My love and fascination for the Antarctic continent started 27 years ago at Eimeo Road State School in Mackay where I made a Year 2 school project for Mr Finney on Antarctica. I learned of the incredible creatures and the cold harsh climate in which they battle to survive.
Later in life, my apprentice master Kim Frost told me of his time spent in Antarctica. He described it as beautiful, pristine and untouched. Finally though, it was Blanche Renee D’Anastasi who sent me a screen shot of a ‘Jobs in Antarctica’ advertisement with a circle around it with the message “Oi, apply for this. Now”. Little did I know at the time this nudge from one of the most inspiring people in my life was the final piece of the puzzle which led me to the most beautiful and amazing journeys I could have ever imagined.
So, let me tell you a little bit about Blanchey. She is a marine biologist who studied sea snake ecology and conservation genomics and is a PhD scholar at James Cook University. She was a major contributor in securing the protection of the Coral Sea as a marine park and has also worked on sawfish and mangrove conservation in Borneo. She is also a Lane Beachley ‘Aim for the Stars’ scholarship awardee in support of her program called Deadly Science. This program is about ‘elevating the role of indigenous women from remote communities in science and leadership through field science in wild places’. By bringing together science and tradition Blanchey helps these young women ignite their spark to become leaders and role models to future generations.
Blanche is goal driven and has featured in stories covered by The Project, ABC news, radio interviews, podcasts and countless news articles, all centred around her passion for marine science and conservation as she builds a reputation as a force in the science and conservation community. Most of all though, Blanchey is passionate about wildlife. She has taken in, cared for and rehabilitated fruit bats, micro bats, frogs (some rare and endangered), mammals and reptiles, including sea snakes. Blanche is an ambassador for women in science and is also a talented artist. She is the most loving, caring and fiercely loyal human I know and she also happens to be my big sister.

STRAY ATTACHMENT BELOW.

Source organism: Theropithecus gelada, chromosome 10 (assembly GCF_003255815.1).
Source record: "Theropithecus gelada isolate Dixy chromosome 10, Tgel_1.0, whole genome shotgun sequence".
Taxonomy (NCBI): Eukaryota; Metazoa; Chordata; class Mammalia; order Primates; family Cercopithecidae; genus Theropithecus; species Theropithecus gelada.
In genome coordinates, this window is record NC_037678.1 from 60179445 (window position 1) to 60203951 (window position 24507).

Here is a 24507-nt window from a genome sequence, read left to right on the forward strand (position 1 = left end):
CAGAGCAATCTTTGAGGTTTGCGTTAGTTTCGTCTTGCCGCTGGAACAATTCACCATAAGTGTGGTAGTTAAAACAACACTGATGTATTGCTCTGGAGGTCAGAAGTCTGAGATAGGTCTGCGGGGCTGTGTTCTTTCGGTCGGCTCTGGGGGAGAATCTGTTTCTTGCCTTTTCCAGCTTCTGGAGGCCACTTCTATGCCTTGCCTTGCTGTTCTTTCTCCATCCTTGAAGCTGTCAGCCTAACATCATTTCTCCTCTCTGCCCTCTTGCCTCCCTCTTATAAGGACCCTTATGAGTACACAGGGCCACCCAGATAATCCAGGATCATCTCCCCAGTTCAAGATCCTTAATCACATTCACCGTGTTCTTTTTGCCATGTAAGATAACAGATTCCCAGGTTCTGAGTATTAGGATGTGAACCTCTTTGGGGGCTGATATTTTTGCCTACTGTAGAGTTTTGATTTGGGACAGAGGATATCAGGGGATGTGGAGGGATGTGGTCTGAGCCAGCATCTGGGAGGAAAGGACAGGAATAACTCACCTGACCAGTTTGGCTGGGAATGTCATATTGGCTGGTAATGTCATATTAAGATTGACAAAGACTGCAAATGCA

So, you are all probably wondering why I felt the need to feature my sister in my Icy News article and the reason is this: she is the reason I am down here. If it wasn’t for her I wouldn’t be able to tell you about learning to abseil down a cliff, or learning the skills for technical search and rescue in the most remote part of the world. I wouldn’t be able to tell you about the iceberg cruise swerving through the massive icebergs past the penguin colonies watching the chocolate brown baby Adèlies chasing the adults all over the islands for a feed and finally moving up beside the Sørsdal Glacier. It is because of that message from Blanche I can tell you of the incredible people I have met and had the absolute privilege of working and living beside for the past 9 months. Especially Dr Meg who is currently training me to be a competent surgical assistant and also helped me write this article.
So, if you need inspiration to take a leap of faith and do something life changing like coming to Antarctica or whatever your life passion is, look to the people who inspire you, or even use my inspiration on Instagram @seasnakeBlanche. I hope one day I can give someone inspiration to do something great and I hope if you are reading this you can do the same.
Luke D'Anastasi (Antarctic Expedition Mechanic)